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Detroit Symphony Orchestra musicians, management resume talks

Musicians perform
Jennifer Guerra
Michigan Radio
DSO musicians perform at a church in Bloomfield Hills to raise support for the strike.

The Detroit Symphony Orchestra musicians have been on strike for a full month. Concerts have been canceled through this weekend. But now comes word that both sides have agreed to enter informal talks to try to end the work stoppage.

Here's the latest proposal that was on the table to deal with a $9 million budget gap:

Musicians proposed a temporary 22 percent pay cut.

Management wants to cut current players salaries by a third, new players' salaries by 42 percent, eliminate tenure, reduce the size of the orchestra, and require the players to teach and perform outside of the regularly scheduled concert season.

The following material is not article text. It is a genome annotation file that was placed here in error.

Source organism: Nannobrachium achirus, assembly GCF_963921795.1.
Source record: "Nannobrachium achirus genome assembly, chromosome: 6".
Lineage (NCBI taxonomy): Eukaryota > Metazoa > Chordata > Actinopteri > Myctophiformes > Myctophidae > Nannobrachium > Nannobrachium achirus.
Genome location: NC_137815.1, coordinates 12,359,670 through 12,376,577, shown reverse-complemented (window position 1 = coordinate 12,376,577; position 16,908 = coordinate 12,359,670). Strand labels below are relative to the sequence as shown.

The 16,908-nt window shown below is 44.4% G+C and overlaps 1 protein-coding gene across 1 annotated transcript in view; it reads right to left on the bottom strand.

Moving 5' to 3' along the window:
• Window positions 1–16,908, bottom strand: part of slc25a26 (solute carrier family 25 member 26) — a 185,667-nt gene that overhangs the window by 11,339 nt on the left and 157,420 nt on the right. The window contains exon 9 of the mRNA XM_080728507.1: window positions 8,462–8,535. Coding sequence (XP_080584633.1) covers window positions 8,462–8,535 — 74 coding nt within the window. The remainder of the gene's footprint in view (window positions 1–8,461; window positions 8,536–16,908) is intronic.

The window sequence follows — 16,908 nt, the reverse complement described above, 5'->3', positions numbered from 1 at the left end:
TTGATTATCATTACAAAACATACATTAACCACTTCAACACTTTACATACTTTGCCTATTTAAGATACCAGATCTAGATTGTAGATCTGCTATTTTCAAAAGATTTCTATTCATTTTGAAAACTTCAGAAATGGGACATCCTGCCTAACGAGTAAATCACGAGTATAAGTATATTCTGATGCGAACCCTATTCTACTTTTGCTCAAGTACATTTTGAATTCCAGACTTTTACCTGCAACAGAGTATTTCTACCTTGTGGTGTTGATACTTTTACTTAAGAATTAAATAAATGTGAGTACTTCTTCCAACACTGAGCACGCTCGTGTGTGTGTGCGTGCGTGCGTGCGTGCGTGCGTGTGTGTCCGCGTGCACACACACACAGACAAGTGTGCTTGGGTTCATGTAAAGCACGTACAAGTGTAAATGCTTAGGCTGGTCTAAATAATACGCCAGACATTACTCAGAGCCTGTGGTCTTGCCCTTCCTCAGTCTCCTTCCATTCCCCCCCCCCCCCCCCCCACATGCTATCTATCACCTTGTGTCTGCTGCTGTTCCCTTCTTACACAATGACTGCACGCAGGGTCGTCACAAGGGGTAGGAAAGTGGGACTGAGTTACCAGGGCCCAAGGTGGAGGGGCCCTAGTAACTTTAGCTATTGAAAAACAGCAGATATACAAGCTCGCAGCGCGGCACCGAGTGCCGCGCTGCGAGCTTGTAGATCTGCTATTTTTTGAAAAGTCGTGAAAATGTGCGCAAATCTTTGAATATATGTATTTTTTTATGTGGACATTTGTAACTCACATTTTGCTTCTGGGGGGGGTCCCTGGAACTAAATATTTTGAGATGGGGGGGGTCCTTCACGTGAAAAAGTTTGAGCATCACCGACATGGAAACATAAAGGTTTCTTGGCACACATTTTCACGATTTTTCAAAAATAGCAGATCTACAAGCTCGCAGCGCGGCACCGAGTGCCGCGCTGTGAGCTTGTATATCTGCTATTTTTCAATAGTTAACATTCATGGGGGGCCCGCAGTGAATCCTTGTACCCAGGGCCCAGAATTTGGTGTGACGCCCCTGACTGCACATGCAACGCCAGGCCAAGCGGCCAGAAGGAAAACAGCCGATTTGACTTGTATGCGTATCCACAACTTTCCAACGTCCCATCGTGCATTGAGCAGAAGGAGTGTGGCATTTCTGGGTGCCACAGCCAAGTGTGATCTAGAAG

Here's the joint statement DSO musicians and management released today:

"The musicians and management of the DSO have entered into informal discussions with the goal of bringing an end to the work stoppage that has delayed the opening of the season. Beyond that, both sides have agreed to a news blackout while discussions continue and have no further comment."

We'll keep you posted on this story as it's updated.

Jennifer is a reporter for Michigan Radio's State of Opportunity project, which looks at kids from low-income families and what it takes to get them ahead. She previously covered arts and culture for the station, and was one of the lead reporters on the award-winning education series Rebuilding Detroit Schools. Prior to working at Michigan Radio, Jennifer lived in New York where she was a producer at WFUV, an NPR station in the Bronx.
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